“I'm the first to hold my hands up, I'm my own biggest critic. I don't need other people telling me; I know how I play myself. I haven't scored but I still feel I've contributed, I've played every game and we're one win from qualifying, so I've contributed well but it would be nice to score [against Denmark] on Monday.”

You sense that the criticism he’s received in the media for his displays in the current campaign has rattled him, when he said: “I couldn't give a sh*t what you write, to be honest.”

Sitting on 72 caps, McClean first broke into the senior set-up under Giovanni Trapattoni and played in Euro 2012.

Although he’s not producing vintage displays of late, he is justifiably proud of his international career.

"If you would have told me when I was at Derry in 2011 that in 2019 I'd have 72 caps, 10 goals - I think I'm one or two away from breaking into the top 10 of all-time goalscorers - I would probably have laughed at you.

“But you can't rest on your laurels. Hopefully I can get into that top 10, add a few more goals, get plenty more caps and one or two more major tournaments. I’m really pleased with how it has gone. If you had asked me back then, I would have snapped your hand off for where I am now.”

Everyone remembers that bitterly disappointing night in Dublin two years ago when the Danes denied the Republic a place at the 2018 World Cup finals, with Christian Eriksen grabbing a brilliant hat-trick in an emphatic 5-1 win for the visitors.

The landscape looked so bright and hopeful for Martin O’Neill’s men after they'd taken a scoreless draw from the first leg play-off clash in Copenhagen.

Within six minutes of the return leg, Shane Duffy put the Irish in the driving seat and McClean went desperately close to doubling their lead on the half hour mark with a rasping drive that breezed past Denmark’s upright.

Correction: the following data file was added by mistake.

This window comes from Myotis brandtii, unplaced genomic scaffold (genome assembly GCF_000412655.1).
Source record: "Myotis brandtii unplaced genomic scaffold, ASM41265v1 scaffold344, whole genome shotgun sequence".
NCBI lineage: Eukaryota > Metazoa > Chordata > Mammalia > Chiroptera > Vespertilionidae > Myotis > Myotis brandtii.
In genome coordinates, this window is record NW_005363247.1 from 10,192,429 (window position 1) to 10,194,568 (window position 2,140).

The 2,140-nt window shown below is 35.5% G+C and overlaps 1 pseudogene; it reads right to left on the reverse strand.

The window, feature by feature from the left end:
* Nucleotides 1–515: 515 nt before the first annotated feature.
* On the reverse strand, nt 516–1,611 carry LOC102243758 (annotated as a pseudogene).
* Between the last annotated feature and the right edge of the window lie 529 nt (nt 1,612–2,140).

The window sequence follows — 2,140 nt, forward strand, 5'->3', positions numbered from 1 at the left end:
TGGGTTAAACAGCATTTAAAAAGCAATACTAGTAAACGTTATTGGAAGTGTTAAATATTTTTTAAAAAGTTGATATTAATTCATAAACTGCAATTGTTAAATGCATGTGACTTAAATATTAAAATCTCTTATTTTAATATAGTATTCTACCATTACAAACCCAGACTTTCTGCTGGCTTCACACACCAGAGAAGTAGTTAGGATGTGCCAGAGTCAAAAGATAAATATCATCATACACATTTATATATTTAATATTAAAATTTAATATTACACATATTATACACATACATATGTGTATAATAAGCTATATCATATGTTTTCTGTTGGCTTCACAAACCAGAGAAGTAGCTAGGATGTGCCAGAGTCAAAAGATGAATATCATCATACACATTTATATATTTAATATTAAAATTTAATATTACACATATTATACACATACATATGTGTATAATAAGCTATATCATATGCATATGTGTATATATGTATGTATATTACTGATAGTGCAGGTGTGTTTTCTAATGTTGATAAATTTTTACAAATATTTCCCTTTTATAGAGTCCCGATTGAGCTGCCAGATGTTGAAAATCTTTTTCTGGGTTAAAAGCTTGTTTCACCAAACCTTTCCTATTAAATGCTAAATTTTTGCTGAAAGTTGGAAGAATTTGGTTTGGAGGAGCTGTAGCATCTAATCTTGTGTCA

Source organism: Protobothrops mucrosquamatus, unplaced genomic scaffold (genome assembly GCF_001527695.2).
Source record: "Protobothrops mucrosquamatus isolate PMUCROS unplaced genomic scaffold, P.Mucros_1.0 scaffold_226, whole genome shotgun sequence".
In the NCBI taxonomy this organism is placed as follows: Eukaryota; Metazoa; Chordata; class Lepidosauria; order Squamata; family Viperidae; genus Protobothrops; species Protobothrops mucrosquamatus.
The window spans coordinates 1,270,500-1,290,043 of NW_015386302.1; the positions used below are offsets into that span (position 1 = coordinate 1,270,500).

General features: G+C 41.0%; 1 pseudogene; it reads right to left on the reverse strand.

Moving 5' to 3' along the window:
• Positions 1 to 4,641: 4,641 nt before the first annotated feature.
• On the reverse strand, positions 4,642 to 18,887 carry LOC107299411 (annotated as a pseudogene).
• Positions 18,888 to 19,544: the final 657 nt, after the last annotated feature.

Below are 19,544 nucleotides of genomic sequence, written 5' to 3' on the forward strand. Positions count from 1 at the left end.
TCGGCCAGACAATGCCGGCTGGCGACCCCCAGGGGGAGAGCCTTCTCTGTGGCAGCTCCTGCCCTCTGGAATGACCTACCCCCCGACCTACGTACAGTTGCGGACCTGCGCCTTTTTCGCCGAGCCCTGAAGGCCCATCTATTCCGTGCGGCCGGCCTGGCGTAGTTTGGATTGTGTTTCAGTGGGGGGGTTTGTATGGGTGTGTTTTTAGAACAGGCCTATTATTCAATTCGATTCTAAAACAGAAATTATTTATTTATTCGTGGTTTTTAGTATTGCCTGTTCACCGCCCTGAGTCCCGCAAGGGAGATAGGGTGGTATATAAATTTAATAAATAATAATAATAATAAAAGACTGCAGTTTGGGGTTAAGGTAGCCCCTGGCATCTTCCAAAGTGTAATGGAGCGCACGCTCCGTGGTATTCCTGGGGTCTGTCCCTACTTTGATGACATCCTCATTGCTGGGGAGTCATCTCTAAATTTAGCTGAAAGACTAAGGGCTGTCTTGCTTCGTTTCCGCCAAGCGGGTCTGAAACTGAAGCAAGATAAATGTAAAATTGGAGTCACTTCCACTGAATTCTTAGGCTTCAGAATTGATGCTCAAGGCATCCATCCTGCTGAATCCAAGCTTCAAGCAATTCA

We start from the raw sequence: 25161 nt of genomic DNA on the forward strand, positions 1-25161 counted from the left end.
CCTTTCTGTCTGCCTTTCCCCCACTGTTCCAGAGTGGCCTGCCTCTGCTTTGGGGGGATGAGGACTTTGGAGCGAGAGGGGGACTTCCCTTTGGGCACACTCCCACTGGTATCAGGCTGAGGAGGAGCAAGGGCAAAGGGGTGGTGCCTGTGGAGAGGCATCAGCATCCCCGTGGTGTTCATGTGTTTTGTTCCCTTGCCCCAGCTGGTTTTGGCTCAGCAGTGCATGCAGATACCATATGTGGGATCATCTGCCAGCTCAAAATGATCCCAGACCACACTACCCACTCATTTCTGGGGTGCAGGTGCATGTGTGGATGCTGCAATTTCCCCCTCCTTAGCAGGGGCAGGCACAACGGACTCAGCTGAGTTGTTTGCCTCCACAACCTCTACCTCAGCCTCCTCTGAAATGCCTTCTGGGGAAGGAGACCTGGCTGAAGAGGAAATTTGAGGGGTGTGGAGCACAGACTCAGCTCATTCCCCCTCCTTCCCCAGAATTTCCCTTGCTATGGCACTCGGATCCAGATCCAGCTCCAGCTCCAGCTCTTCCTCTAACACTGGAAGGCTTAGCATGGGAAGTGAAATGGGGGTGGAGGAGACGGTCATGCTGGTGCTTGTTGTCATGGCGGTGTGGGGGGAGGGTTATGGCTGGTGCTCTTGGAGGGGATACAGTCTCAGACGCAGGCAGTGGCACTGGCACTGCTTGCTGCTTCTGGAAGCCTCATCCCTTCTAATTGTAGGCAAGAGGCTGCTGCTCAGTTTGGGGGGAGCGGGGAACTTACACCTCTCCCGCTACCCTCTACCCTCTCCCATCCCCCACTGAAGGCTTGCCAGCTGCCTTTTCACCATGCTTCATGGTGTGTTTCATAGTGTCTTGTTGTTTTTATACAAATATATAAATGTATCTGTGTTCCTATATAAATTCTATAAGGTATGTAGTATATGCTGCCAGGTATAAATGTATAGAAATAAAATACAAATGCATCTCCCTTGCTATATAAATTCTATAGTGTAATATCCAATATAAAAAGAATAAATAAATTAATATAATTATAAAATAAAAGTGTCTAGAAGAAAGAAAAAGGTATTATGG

The pair drew 1-1 in the Danish capital on June 7 with the Republic needing a win on Monday night to secure their place at Euro 2020 and deny Age Hareide’s men.

For some of the Danish players, playing against an obdurate opponent like Ireland has been a joyless experience.

In their last five meetings, including two Uefa Nations League ties, three of the games didn’t produce a goal.

After the first leg of their World Cup play-off in November 2017, midfielder Thomas Delaney said trying to open up the Irish defence was like trying to open up a tin of beans with your bare hands.

Hareide also told reporters he's fed up playing the Republic of Ireland.

‘Hopefully, he’s even more pissed off after Monday night," McClean said.

"I couldn’t give a shit what he thinks. No point lying. I couldn’t care less. Hopefully, he’s coming off the pitch on Monday night and he’s thinking: 'I never want to see these again.' It doesn’t bother us.’

"We beat Germany when it mattered, Italy when it mattered, Wales when it mattered. We’ve got a big result in us; we probably haven’t had that big result this campaign yet. We’ve got one game now to do that."

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Football/Soccer